My poem actually was an attempt to answer this in a metaphoric sense:  it’s the landscape, the earthquakes, the wild and rocky Pacific coast, the Rim of Fire. California’s beauty both affirms and threatens life, in ways that natural features such as the Andreas fault and the volcanic caldera under Yellowstone National Park illustrate. At the same time, the word “cult” has both the spiritual connotation of a way of worship and the punning reference to “culture”:  places that are hot-beds of belief are also hot-beds of cultural innovation—hence my reference to Greece. Both the world-changing research of the University of California campuses and the technological innovations of Silicon Valley suggest this Promethean element of California. (It began as an accident that fire underlay a lot of imagery in this paragraph, but I noticed it, and then began enhancing it.) There is both creation and destruction in California—Vishnu. Sadly, the virtual genocide of California’s native American tribes—read Ishi In Two Worlds:  The Biography of the Last Wild Indian in North America by Theodora Kroeber for a heart-breaking story of the death of a man and his culture­­––also manifests the violence of settlement in the State and throughout the Northwest.

Another element of the State’s history that I tend to forget, however, is that it was a colonial possession of Mexico, and that, as a destination for migration in the late nineteenth century and early 20th century, California was imagined as an earthly paradise. In one sense, California’s history re-enacts the country’s colonization—the New World too was send as Edenic. But California is doubly post-colonial:  the Mexican colonial structure was displace under American colonization.  Yet that earlier colonization leaves its traces in place names, the Missions, and the presence of a vital and rich Latino population. Like other post-colonial cultures, California is both enriched by and suffers from liminal and hybrid elements. It’s as if this complex but rich history invited the cultural diversity that provides such a fertile environment for change there.  Finally, California has a deep connection to Asian cultures, due perhaps to the Gold rush and to its location, which continues to influence its culture and spirituality. Maybe California is where East and West meet. If so, resistance to things Californian is resistance to change, to globalization, and to the fertility that such forces bring about.

I have to add a word on Appalachia, where I now live and teach, which is inspiring and inspiriting in a very different way than Northern California. It is also the site of an incredibly rich and undervalued literature that continues to flower here in hollows and small towns, and in Huntington through university reading series, creative writing classes, and the work of established and new writers.

Five for California

1          Why California Has Cults

Along I-80 the low-slung scrub-oaks, gnarled,
crook-limbed, knotted––arguments this way
and that against linearity’s rule––
zig-zag up creases on puma-gold slopes.
The soil’s stiff as sun-dried linen––
nobody’s toga.  Inhospitable?
The dry heat coaxes oak’s wine-cask-smell
out of living trees;  pine’s dark teal, distaff
to the blond ground, makes medicine
of dill, eucalyptus, thyme.  Mouths water.
Eyes widen; feet tingle. The dry land chafes
you into feeling.  The Greeks too were gifted
with wine grapes not far from cliffs uplifted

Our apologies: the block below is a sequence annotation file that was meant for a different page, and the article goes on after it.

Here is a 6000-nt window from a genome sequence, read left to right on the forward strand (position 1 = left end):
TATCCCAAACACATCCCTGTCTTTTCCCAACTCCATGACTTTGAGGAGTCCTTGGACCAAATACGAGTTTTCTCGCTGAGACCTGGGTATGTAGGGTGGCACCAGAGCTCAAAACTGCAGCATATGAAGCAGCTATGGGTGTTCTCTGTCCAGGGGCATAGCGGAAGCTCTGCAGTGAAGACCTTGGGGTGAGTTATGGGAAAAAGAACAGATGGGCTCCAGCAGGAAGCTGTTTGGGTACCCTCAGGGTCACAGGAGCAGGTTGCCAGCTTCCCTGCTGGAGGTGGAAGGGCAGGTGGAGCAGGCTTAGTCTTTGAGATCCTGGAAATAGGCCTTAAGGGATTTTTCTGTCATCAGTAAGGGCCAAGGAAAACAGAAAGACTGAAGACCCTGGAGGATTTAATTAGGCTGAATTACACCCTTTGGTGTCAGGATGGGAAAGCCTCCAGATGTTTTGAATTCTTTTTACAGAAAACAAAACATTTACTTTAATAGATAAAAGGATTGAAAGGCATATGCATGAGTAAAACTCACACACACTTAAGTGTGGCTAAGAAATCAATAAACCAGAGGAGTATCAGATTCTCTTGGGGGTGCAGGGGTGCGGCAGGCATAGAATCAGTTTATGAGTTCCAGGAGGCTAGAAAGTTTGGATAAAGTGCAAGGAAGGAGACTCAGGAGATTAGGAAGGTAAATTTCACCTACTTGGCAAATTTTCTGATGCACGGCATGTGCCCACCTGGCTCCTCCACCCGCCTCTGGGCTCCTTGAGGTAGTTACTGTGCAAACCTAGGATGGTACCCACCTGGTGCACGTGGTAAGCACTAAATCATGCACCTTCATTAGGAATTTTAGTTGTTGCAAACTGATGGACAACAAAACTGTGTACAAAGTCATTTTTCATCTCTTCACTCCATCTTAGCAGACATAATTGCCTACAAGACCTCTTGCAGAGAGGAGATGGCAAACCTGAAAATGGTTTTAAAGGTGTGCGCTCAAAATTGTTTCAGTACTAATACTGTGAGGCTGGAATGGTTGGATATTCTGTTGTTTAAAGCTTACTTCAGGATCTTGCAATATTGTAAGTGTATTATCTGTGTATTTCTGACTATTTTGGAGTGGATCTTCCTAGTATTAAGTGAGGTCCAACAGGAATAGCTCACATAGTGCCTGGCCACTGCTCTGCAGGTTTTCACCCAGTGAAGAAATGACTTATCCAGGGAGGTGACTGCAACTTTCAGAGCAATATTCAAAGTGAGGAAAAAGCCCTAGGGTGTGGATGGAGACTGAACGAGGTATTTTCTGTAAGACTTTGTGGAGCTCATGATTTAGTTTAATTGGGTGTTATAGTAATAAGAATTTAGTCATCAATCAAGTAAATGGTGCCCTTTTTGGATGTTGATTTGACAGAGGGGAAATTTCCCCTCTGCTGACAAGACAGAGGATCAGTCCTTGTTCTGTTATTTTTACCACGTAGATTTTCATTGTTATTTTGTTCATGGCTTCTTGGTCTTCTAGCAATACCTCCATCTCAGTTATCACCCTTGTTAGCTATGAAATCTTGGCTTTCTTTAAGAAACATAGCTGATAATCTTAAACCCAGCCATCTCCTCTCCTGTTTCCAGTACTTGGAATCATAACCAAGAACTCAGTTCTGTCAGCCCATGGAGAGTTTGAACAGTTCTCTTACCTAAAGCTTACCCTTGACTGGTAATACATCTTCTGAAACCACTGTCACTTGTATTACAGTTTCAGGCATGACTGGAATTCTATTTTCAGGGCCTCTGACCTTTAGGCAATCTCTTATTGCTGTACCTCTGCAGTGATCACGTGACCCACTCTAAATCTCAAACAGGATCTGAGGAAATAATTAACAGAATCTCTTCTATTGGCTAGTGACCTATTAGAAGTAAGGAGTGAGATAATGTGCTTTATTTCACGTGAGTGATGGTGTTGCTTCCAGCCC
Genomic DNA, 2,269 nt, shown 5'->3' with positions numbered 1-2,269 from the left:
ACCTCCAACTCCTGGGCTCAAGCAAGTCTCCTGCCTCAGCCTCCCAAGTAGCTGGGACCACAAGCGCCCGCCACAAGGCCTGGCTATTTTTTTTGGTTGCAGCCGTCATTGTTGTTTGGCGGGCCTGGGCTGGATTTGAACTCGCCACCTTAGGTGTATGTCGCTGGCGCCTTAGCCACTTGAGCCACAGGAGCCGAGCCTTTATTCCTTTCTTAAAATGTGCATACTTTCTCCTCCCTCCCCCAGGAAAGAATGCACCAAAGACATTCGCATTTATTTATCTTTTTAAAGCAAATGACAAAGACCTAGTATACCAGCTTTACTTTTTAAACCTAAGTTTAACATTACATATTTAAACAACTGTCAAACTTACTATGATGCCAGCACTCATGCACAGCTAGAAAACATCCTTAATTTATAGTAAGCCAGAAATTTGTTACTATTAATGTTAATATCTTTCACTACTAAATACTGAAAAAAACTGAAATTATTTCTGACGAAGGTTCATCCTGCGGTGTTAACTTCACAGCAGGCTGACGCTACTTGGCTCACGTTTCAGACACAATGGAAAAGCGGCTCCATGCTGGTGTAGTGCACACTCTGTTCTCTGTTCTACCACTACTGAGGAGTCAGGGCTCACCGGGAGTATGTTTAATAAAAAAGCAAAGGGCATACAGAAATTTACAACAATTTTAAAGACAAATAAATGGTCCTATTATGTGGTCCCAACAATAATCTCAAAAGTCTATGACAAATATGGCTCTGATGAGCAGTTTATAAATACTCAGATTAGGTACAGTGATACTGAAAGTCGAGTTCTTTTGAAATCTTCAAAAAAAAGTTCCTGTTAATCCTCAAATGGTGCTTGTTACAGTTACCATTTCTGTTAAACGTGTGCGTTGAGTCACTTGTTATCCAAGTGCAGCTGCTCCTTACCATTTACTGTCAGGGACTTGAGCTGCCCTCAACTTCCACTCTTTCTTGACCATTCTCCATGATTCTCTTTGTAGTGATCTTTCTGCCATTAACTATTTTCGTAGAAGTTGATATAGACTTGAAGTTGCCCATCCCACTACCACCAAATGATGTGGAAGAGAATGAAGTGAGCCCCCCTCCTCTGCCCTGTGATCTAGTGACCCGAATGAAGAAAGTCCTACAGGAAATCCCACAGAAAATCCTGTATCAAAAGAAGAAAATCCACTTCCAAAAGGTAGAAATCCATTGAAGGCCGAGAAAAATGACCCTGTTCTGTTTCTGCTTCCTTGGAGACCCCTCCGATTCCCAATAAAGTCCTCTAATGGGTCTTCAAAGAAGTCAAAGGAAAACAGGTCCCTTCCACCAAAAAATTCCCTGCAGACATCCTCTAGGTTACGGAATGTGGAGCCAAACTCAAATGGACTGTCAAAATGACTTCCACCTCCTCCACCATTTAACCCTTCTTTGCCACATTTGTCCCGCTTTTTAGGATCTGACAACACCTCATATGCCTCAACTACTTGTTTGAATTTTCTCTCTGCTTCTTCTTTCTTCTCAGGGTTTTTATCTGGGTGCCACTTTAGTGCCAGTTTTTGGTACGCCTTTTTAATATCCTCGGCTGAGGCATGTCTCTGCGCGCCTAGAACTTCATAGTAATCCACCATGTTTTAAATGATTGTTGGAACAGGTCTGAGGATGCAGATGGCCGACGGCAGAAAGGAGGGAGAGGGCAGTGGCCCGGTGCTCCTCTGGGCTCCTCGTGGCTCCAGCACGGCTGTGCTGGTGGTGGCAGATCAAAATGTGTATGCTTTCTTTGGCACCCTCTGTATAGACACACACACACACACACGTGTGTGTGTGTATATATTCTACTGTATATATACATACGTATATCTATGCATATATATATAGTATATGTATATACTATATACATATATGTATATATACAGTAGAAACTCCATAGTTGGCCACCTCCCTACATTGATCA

from sea-bed.  There too, earth danced underfoot.

2          San Francisco Bay

White hooded death's head angel, aminitas,
and apricot-colored chanterelle, say "Eat."
But the Pomos, who lived here first, knew
both poisonous and edible crops grew
like Newfoundland sheep-wool on wet weather.
The fog fed redwoods, kingly trees, which feathered
place's cap.  But whether in full sun or fog-bound,
the Bay from air is weird:  squid-bodied,
both urban- and wild-sided now.  Its troth
to earth, not man, is clear.  It breathes truths
like the light house on Nuevo Año spit
which says: here's beauty's bedrock;  watch out.
Imagine it at second sight:  What could Drake think
of rhododendrons and trees whose wood is pink?

3          The Cliffs of Difference

The Pacific cliffs jut out, then stop, distinct;
air replaces ground; premises go:
You’re abandoned on the continent’s rim.
Look over, and verbena, bush lupine––
liminal edgers, hangers-on––evoke
gravity, hand-holds, foot-holds.  You can
almost imagine falling as flying.
The edges urge it.  Vertigo argues
you already are falling, and weakens
your knees like fear and desire; but the rocks’
tumble and glint, jumble of edges rip
even light. Stand, then, on the rim of difference––
wind-blown, light-fringed, in suspense––feel
your skin again, at the verge of you:
Brim over, spilling not falling.

4          Rocks and Boxes

You almost can’t tell the jetties’ man-made
blocks of rock from the tumble-wheel rocks
erosion cracks off cliffs.  They are not boxes,
but fractured like sea-water the green black
stands of cypress look to break, cantilevered,
never level. And knowing who sees or is
seen who speaks or is spoken gets tricky
at the rookery of lady-slippers,
yellow-bearded irises, and blue-eyed grass
on that hill nettled with light, among
thistles and straw flowers, where we watch
the sea. Winged things––surfeit flies, seed hulls,
mist beads off the sea––settle on arms, thighs.
Two cabbage-white butterflies change places
in air, dance in loose spirals––land on me,
on you.  Like pairs of petals, just touching,
each set of wings vibrates.  Earth, air, sea touch
all day touching us.  Our skins worn thin
by earth’s iterative love, we are not boxes.

5          Highway One

We drive Highway One, the Pacific's unstable
mooring North.  The truth is beauty's edible.
The Monterey cypress's Bonzai look––
the trunk buttressed like Chartres, elbowed, crooked;
the teal-black limb-tiers wind-flattened––makes my mouth
water, my breasts tingle, as if I were
glutton and lover, greedy to eat
and be eaten, join and be joined to
rocks, trees, cliffs.  The cliffs are vows:  to leap
only if winged, to look only if eyed,
to yield only what can yield to bliss or loss.
The artichoke fields look like rows of ferns;
the horsetail ferns look like flutes with bristles.
Whatever I see I want to eat and be.